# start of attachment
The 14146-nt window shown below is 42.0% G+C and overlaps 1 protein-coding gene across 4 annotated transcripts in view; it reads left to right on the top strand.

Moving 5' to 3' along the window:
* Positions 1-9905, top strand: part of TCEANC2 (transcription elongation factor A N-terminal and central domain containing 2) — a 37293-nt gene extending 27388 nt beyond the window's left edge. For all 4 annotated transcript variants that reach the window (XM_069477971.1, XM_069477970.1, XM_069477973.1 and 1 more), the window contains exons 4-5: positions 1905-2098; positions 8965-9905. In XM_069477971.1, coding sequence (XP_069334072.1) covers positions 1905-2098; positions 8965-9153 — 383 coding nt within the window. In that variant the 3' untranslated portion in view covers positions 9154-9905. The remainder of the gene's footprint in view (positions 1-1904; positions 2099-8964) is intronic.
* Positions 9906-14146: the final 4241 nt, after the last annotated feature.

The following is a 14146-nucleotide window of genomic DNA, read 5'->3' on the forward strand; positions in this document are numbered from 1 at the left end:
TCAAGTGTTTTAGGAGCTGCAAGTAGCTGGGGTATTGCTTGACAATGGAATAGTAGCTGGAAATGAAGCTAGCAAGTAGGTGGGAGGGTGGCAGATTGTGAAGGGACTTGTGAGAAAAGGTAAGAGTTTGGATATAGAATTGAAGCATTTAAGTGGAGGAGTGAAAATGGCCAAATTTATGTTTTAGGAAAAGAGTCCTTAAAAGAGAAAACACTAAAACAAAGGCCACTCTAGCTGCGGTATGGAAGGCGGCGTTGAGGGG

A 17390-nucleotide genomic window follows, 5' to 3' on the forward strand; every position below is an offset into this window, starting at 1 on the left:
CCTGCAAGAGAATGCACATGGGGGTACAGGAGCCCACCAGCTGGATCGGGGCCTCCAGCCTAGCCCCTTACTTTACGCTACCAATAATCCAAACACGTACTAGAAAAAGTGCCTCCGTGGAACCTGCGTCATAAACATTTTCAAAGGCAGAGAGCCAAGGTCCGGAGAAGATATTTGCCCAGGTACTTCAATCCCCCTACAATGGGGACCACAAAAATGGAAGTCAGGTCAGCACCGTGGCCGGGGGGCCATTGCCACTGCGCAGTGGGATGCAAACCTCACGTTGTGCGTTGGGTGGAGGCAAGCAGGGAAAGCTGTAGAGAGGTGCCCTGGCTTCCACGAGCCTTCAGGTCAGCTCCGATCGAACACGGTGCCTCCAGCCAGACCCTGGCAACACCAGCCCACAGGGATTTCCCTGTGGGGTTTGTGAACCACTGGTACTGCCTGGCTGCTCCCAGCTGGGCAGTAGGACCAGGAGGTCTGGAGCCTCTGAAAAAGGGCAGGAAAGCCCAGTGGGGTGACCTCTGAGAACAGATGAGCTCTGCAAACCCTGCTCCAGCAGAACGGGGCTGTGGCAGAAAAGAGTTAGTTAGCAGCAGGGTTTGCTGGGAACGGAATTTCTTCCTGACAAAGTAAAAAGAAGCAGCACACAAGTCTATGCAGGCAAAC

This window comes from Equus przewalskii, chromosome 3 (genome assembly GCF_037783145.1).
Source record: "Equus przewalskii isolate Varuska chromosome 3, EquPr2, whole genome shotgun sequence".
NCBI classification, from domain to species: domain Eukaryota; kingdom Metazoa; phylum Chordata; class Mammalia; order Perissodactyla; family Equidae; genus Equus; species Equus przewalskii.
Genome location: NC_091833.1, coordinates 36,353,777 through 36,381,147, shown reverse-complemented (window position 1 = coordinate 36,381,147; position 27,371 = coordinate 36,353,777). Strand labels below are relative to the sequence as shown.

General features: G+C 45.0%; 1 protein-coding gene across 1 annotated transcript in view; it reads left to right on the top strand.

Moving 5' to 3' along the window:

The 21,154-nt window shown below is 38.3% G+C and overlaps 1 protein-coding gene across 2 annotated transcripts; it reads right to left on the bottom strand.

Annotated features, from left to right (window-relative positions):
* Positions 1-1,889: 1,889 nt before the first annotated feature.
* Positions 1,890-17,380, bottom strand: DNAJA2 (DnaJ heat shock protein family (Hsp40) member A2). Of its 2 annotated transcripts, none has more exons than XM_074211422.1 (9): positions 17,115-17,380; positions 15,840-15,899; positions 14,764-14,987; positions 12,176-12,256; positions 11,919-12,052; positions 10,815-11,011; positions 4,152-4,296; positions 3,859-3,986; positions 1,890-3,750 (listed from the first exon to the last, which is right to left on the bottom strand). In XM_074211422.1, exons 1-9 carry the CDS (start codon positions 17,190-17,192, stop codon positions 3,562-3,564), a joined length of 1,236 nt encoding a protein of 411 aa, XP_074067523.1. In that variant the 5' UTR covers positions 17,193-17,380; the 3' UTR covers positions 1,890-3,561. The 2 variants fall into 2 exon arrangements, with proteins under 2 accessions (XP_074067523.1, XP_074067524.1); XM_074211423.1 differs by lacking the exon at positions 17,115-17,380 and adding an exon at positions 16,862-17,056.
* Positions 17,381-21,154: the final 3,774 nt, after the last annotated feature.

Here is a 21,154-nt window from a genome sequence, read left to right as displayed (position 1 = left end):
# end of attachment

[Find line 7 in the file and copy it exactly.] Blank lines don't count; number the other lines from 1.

A 17390-nucleotide genomic window follows, 5' to 3' on the forward strand; every position below is an offset into this window, starting at 1 on the left: